Simply click the following link to download a large-print PDF copy of this month's activity pack.
We recommend printing it off as it has activities to fill out, trace or complete such as this wintry wordsearch:
You can also enjoy some of this month's Creative & Connected activity pack below:
Fiery ginger is a spice often associated with winter. This piece of gingerbread was bought at a frost fair held when the River Thames froze over in 1814. Want to learn more about all the fun of the frost fair? Discover why, when and how Londoners partied on the ice here.
What are your favourite warming winter recipes? Do you enjoy steamy soup with freshly baked bread? Would a hot rice pudding be your dessert of choice?
Try this simple mulled winter punch, inspired by some of the other spices which were shipped from across the world to London’s docklands in the 19th and 20th centuries.
What do you need?
- 1 bottle of cloudy apple juice
- 1 orange
- Whole cloves
- Pinch of cardamon
- Pinch of cinnamon
- 1 tbsp liquid honey
How to make it
- Gently heat the apple juice, honey, cardamon and cinnamon in a pan.
- Cut the orange into quarters and gently squeeze some of the juice into the pan.
- Stick the whole cloves into the zest of the orange quarters and add them into the pan too.
- Once warmed through, sieve the liquid into the jug.
You could also use whole cloves to make your own winter spice pomander to hand around the house or on the Christmas tree if you have one.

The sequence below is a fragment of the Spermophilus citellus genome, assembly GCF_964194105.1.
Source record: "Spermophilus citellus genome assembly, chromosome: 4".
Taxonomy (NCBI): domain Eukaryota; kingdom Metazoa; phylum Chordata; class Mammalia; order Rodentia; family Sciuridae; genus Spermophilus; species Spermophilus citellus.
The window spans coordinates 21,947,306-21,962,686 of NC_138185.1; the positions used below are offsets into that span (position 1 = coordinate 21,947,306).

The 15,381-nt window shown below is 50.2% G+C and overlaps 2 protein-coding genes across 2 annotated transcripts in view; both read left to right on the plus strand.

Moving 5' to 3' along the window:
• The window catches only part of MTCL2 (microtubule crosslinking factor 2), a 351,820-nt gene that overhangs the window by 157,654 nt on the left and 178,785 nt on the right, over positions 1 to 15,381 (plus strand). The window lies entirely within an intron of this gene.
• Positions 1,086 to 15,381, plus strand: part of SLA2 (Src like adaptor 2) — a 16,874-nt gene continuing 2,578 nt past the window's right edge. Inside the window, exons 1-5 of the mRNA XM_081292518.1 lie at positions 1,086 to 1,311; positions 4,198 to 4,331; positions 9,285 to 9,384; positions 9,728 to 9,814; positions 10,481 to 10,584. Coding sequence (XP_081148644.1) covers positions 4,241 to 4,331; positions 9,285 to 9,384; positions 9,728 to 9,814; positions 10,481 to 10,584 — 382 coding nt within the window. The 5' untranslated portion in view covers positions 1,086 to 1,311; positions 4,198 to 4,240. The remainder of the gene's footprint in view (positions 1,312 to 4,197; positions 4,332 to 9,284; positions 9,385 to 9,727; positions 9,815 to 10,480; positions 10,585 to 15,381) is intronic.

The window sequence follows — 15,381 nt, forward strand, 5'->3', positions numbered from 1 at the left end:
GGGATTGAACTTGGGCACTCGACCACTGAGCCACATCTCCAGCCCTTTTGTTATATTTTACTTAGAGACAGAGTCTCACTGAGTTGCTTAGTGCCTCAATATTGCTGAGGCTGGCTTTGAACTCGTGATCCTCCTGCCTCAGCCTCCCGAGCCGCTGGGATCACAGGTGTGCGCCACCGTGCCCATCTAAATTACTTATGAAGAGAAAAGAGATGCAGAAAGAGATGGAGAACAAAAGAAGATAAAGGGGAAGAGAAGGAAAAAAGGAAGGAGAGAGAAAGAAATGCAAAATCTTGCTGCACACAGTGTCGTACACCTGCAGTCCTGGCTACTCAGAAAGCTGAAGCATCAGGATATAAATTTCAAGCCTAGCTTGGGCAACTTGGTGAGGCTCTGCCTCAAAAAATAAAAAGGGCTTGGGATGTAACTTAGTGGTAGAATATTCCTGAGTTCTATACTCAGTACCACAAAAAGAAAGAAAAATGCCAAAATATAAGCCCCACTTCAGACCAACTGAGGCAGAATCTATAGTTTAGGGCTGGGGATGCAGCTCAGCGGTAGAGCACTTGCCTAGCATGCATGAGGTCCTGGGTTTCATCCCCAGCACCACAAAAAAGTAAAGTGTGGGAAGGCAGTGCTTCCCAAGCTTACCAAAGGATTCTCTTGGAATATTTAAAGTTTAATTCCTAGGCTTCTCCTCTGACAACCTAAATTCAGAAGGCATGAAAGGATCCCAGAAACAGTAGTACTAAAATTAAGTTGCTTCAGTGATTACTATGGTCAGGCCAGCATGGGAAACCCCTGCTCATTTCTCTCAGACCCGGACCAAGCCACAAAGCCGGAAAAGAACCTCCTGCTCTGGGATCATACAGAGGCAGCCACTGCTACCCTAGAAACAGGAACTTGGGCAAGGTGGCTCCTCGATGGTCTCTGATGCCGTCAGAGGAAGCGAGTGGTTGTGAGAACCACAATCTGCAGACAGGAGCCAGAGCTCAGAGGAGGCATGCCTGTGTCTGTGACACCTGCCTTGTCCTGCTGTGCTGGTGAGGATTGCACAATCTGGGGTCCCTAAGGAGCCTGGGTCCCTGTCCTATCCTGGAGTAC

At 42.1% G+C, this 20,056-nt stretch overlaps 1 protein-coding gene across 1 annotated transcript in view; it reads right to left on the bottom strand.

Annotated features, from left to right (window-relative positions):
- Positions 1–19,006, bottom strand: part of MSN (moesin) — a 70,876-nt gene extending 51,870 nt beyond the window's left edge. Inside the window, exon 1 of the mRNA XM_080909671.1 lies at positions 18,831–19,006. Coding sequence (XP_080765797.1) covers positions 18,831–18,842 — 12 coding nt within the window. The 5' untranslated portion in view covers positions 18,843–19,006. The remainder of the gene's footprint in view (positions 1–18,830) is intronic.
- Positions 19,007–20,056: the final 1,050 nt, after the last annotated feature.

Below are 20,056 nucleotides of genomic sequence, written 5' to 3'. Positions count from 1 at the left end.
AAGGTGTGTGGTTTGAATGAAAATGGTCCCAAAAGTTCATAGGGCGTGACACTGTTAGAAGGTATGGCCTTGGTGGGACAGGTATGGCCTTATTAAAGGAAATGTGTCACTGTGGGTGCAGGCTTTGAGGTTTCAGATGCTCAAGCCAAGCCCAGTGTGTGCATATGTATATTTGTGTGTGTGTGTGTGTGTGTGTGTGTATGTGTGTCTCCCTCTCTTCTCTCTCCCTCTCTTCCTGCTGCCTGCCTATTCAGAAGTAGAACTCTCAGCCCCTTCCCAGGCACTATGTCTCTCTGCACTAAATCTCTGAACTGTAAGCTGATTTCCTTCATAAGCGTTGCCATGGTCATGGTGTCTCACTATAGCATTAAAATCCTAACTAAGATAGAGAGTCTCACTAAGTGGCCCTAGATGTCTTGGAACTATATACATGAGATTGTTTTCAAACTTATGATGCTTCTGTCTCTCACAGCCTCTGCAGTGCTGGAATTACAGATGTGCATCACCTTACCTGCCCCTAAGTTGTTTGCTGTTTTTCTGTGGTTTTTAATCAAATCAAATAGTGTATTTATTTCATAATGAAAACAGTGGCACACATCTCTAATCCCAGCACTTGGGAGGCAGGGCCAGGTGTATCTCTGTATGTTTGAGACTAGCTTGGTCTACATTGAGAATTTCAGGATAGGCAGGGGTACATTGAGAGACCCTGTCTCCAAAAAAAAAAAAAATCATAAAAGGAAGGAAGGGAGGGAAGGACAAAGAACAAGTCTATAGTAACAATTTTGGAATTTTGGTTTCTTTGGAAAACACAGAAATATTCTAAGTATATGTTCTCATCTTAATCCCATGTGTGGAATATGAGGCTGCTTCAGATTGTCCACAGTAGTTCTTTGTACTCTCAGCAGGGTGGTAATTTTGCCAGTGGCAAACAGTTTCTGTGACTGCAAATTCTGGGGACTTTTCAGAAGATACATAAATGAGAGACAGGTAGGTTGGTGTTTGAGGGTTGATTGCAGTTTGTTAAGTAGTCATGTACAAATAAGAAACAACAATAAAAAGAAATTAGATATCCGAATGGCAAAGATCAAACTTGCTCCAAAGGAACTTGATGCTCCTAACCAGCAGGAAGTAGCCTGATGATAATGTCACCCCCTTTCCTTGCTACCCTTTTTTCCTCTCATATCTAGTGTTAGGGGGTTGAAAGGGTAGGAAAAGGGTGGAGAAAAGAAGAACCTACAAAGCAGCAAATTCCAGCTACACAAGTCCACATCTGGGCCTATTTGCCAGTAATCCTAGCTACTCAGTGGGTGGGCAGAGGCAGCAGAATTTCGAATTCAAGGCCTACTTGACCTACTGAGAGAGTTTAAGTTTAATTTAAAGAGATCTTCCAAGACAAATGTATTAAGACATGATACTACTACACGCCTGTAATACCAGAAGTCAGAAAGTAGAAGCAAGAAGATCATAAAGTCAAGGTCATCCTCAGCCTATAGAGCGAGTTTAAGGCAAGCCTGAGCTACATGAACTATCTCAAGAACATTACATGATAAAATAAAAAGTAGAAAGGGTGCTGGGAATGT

What do you need?
- An orange, satsuma, clementine or tangerine
- A handful of whole cloves
- Some ribbon or string (optional)
How to make it
- Push the pointed end of the whole clove into the orange until only the round end of the clove shows.
- Do this with as many cloves as you like. You could create a pattern, or stick them in randomly – whatever looks best to you!
- If you have difficulties pushing the cloves in, try making a small hole in the orange with a pencil and then push the clove into the hole.
- If you have ribbon or string, tie some around the orange to complete. Tie it first around the circumference and then from bottom to top. Finish with a bow at the top, so that you can hang it.
Frozen in time
This painting by C R W Nevinson shows a view of the wharves lining the River Thames in winter 1928. Look at the painting closely for a few minutes.
Think or chat with someone about it:
- Which words you would use to describe it?
- Are there any clues you see to indicate that it’s winter?
- Can you see landmarks or objects you recognise?
- Did you spot St Paul’s Cathedral in the background?
- What sounds you might hear if you were in the painting?
- What music could go with the painting?